Mexico City, Aug 20 - Mexico sought formal consultation with the United States on Friday over the interpretation and application of tougher content rules for automobiles set out in the USMCA trade pact.
In May, the United States voiced disagreement over the issue in a three-way virtual meeting when it called for differences with Mexico methods. Canada and Mexico use flexible interpretations.
The Ministry of Economy and Finance of Mexico identified a divergent position between our governments on the interpretation of provisions on rules of origin for the automotive sector, Tatiana Clouthier said in a letter.
In a letter on Friday to U.S. Trade Representative Katherine Tai, Clouthier said Mexico wanted to resolve or avoid a possible dispute.
United States-Canada Agreement the successor to the North American Free Trade Agreement requires 75% North American content for a vehicle to be considered as being from Mexico.
The same percentage will apply for so-called essential parts on 1 July 2023, up from 69% now, and compared to 62.5% under the previous trade pact.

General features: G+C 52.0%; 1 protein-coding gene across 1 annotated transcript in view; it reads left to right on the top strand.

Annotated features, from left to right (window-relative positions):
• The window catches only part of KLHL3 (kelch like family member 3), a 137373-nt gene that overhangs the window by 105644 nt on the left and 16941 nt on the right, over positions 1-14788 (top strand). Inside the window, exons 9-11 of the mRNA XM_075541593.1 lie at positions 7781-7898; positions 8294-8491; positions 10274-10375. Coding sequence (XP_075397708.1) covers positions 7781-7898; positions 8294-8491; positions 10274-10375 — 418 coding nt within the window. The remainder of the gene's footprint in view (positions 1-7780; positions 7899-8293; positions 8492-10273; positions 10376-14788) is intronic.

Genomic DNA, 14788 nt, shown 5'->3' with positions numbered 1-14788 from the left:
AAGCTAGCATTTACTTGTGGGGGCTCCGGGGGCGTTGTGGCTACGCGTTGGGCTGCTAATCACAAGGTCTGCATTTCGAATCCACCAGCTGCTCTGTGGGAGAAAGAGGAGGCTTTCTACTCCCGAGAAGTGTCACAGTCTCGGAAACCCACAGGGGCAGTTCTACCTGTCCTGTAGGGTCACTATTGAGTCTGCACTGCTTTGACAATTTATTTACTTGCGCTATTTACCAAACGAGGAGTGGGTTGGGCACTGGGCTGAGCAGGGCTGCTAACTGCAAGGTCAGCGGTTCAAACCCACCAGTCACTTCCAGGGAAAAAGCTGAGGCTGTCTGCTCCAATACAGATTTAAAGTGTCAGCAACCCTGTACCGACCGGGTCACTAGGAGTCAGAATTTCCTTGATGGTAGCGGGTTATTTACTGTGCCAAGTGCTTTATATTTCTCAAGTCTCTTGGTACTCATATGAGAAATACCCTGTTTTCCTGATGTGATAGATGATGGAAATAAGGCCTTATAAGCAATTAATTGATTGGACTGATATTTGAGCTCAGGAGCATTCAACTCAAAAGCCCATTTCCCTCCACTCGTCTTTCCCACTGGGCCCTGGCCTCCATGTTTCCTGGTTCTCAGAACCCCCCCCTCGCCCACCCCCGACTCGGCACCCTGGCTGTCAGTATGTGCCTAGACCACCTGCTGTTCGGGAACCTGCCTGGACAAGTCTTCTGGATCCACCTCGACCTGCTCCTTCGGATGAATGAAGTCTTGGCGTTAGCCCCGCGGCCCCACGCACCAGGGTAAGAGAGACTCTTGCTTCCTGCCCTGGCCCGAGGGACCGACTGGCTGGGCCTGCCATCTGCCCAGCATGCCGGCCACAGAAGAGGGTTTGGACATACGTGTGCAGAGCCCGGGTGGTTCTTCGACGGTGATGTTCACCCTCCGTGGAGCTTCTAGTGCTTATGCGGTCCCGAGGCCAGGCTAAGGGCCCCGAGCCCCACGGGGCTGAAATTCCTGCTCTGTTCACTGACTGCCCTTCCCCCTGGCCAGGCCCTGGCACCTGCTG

But once the level of essential parts hits 75%, it is considered 100% and should be counted as such to the total value of the automobile, Mexico says.
Its request for consultation is the first non-contentious stage of a dispute resolution mechanism provided in Chapter 31 of the pact, with an industry expert saying such talks must be held within 30 days, in this case by 20 Sept.
The United States is reviewing the request, said U.S. Trade Representative spokesman Adam Hodge.
We are reviewing the Mexico's request for consultations and remain committed to fully implementing the USMCA, including the strong auto regional content requirements to which we all agreed, he said.